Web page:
Every year on the birthday of Dr. Martin Luther King Jr., there are some people who raise questions about Dr. King's sex life. They openly ask if the legendary pastor and civil rights leader ever deceived his wife, and some have even gone as far as referring to him as a "sexual degenerate". Conversations about King's alleged adultery tend to be built on three interesting and ultimately incorrect, assumptions: 1) That Dr. King's legacy is somehow impacted by his infidelity, 2) that he is less likely than other men to cheat on his wife, and 3) that it is somehow sacrilegious to discuss his flaws in public.
First and foremost, the idea that King's memory as a great American patriot is tarnished by his infidelity is both illogical and problematic. A great man is not defined by his weaknesses, but by his strengths. Regardless of what Dr. King may have done during the course of his marriage, those actions are almost completely disconnected from the manner through which he inspired billions with his courage and led people of color to the life we share today. It is our fault, not his, that Dr. King has been placed on a pedestal so high that we've forgotten that he was human.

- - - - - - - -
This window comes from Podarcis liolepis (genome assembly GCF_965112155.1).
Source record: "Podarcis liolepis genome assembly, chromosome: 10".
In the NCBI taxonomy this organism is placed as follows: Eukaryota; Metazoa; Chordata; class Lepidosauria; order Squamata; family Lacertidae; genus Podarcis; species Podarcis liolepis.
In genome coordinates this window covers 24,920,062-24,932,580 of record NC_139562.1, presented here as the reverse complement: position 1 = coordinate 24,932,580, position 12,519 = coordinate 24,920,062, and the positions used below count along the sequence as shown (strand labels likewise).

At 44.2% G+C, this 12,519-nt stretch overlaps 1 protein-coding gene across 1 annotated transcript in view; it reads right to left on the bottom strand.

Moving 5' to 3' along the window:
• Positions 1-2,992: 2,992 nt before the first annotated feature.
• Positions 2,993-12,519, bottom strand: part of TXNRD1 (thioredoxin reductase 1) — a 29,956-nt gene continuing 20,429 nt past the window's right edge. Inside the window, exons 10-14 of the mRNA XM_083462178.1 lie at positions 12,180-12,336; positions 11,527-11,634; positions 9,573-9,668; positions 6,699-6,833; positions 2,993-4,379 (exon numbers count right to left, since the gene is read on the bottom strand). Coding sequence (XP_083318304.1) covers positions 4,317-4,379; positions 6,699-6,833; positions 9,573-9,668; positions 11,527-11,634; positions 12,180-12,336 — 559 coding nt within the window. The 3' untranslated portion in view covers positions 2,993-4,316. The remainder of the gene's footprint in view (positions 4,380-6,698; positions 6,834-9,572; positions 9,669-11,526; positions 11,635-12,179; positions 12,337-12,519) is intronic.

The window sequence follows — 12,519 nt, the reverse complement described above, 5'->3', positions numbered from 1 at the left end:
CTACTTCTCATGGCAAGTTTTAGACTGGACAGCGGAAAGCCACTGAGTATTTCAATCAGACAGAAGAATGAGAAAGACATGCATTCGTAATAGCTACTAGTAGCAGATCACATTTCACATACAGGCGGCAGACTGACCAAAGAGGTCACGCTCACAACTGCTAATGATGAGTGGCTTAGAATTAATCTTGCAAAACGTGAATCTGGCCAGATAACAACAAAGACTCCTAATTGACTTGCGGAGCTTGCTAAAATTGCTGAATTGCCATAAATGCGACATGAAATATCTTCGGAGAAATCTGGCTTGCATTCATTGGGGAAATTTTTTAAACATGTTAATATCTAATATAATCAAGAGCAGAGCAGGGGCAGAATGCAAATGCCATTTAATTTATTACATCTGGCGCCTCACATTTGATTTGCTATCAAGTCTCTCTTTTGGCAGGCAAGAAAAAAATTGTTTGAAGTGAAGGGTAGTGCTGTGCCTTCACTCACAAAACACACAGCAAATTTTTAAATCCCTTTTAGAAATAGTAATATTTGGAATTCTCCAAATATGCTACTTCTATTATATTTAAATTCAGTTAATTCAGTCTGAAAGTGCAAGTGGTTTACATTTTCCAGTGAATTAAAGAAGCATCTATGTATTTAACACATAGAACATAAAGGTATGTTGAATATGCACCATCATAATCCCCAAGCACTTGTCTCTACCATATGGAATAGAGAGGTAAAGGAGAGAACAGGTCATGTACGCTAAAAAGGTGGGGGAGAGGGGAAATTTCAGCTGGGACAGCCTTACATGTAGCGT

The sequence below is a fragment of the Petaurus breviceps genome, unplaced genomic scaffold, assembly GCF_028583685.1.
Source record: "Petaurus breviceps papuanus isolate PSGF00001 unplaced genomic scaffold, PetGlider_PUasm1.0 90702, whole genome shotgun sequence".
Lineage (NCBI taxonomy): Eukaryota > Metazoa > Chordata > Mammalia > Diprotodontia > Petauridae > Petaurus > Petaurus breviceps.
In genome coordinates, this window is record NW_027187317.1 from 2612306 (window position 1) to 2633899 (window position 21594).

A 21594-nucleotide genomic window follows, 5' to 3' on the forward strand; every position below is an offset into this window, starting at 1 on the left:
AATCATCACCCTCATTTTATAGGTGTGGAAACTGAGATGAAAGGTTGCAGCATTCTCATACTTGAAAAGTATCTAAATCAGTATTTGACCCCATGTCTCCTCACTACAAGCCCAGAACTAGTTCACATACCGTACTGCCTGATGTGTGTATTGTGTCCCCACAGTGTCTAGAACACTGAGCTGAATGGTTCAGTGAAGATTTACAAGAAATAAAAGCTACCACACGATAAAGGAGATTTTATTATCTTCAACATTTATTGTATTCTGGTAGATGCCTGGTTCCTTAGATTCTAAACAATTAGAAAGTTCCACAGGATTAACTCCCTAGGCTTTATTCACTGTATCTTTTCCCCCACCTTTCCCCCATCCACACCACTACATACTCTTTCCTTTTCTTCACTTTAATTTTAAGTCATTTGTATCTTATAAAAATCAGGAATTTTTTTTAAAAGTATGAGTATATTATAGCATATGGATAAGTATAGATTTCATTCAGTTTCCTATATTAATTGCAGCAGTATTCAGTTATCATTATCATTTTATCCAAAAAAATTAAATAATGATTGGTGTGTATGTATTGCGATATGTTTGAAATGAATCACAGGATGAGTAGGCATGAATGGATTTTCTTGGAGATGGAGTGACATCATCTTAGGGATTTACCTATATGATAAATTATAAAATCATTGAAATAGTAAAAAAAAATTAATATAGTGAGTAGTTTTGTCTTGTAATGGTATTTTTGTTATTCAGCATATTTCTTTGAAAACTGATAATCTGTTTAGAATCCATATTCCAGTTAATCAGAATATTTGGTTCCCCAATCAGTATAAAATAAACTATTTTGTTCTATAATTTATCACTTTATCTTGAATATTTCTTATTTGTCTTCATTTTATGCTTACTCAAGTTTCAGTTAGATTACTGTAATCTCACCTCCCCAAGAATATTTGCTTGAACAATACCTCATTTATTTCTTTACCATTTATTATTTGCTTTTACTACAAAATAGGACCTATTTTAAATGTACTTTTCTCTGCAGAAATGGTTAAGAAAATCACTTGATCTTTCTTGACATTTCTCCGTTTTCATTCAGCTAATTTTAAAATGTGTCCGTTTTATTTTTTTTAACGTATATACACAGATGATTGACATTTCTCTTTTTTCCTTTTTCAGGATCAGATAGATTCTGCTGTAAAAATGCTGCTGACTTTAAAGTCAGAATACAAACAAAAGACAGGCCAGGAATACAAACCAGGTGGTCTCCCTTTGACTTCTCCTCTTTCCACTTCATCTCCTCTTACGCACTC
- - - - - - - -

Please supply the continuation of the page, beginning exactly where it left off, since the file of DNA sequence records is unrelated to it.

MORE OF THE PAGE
Nearly every single week, I am asked to comment on the financial implications of a celebrity divorce. In nearly every single case, adultery is cited as one of the reasons for the break-up. Dr. and Mrs. King were, in many ways, just another celebrity couple. With Dr. King hitting the road most days out of the year, he sacrificed time to the world that he much rather would have spent with his wife (I've always felt that neither Dr. King, nor Malcolm X, should have ever gotten married, since it put their wives and children in danger). Mix this with the fact that women were likely throwing themselves at King on a regular basis, and you've got the recipe for scandal.